The question hinted at in the headline — why was Josh Janzen denied admittance to the Children’s Museum in Winnipeg? — raises other questions. One is why Josh, who is 21 and childless, enjoys visiting a children’s museum in the first place.
The answer to that question is fairly straightforward. Josh suffers from severe cerebral palsy, as a result of which he is wheelchair-bound and unable to speak. The museum’s interactive exhibits afford him some small pleasure in a life beset with insurmountable obstacles. He is unable, for example, to participate in most adult activities.
His sister and dedicated caretaker, Emily, visited the museum with him several times in the past without incident. But on Jan. 23, the pair was turned away. Why? Because of Josh’s age, which they were told is above the limit. And what is the limit? It’s 18.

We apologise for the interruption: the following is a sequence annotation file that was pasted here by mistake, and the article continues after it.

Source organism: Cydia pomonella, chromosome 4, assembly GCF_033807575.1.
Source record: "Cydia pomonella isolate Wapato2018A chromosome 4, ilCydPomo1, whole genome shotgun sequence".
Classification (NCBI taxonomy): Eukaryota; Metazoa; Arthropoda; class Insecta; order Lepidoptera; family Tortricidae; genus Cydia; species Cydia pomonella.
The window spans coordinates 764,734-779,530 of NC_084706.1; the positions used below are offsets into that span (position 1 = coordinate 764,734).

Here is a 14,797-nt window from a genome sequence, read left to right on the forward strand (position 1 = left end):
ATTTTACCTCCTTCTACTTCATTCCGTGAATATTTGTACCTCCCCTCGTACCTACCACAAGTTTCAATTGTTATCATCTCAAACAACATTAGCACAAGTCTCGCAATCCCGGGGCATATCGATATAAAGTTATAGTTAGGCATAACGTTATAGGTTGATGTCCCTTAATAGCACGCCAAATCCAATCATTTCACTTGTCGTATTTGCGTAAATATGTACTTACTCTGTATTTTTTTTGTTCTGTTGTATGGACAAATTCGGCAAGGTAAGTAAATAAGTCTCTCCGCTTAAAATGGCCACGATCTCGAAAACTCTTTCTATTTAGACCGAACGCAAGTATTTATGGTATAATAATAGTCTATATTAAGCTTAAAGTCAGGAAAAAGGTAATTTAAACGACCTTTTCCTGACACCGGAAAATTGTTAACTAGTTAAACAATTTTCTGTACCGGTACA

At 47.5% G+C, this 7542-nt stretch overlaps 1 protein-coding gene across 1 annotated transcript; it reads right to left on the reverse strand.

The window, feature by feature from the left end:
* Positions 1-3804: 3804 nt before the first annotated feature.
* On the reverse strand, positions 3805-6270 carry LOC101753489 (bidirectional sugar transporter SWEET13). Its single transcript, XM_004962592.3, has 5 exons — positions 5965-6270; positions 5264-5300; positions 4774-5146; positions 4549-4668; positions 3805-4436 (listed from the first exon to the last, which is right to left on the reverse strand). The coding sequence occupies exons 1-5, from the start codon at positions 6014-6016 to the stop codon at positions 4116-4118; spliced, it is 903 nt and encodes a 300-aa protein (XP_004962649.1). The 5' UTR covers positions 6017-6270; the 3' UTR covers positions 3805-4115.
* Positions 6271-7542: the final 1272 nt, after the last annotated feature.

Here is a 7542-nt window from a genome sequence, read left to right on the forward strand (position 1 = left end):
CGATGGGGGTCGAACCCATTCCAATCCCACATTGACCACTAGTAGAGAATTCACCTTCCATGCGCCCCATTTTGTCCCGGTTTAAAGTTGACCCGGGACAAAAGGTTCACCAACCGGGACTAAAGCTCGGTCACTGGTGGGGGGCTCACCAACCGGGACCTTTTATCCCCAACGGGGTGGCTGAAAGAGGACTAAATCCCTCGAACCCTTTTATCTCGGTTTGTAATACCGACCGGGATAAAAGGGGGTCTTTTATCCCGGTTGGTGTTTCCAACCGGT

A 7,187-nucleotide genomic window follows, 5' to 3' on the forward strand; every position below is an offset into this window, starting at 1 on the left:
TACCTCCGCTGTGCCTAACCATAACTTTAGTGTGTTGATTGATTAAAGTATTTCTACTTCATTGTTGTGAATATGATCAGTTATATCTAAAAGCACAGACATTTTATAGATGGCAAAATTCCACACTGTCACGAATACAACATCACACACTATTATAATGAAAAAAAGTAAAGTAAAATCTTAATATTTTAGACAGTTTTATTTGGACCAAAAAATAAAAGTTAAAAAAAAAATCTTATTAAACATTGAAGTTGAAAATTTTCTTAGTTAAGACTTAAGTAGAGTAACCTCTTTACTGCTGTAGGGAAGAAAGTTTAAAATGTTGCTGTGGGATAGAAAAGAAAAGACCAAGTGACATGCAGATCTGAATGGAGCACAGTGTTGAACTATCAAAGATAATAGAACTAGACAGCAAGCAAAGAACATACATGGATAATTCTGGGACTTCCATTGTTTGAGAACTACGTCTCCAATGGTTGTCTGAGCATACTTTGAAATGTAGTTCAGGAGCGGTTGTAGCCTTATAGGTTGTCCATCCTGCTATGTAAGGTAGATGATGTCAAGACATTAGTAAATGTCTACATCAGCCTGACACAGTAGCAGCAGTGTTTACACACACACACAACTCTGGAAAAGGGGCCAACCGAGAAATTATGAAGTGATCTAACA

The museum policy, which was confirmed by Global News, states it has the right to restrict admitting children unaccompanied by adults as well as adults unaccompanied by children.
In the video that follows, Erin Mcintyre, a spokeswoman for the museum explains:
The policy is there to protect children and keep the museum as a safe space. The exhibits are really meant for kids under the age of 9, however we use 18 as it is the legal age.
Wherein lies the idiocy. If the cutoff age were 9, the decision to bar Josh would make some sense. But under the terms of the extant policy, it is unclear who enforcing this rule helps. It is abundantly clear who it hurts.
Says Emily Janzen:
Although I understand why this policy is in place, I am disappointed that suddenly this policy applies. That it is yet another thing that Josh cannot do, and that there is not an exception for those that are challenged in everyday life, learning and play.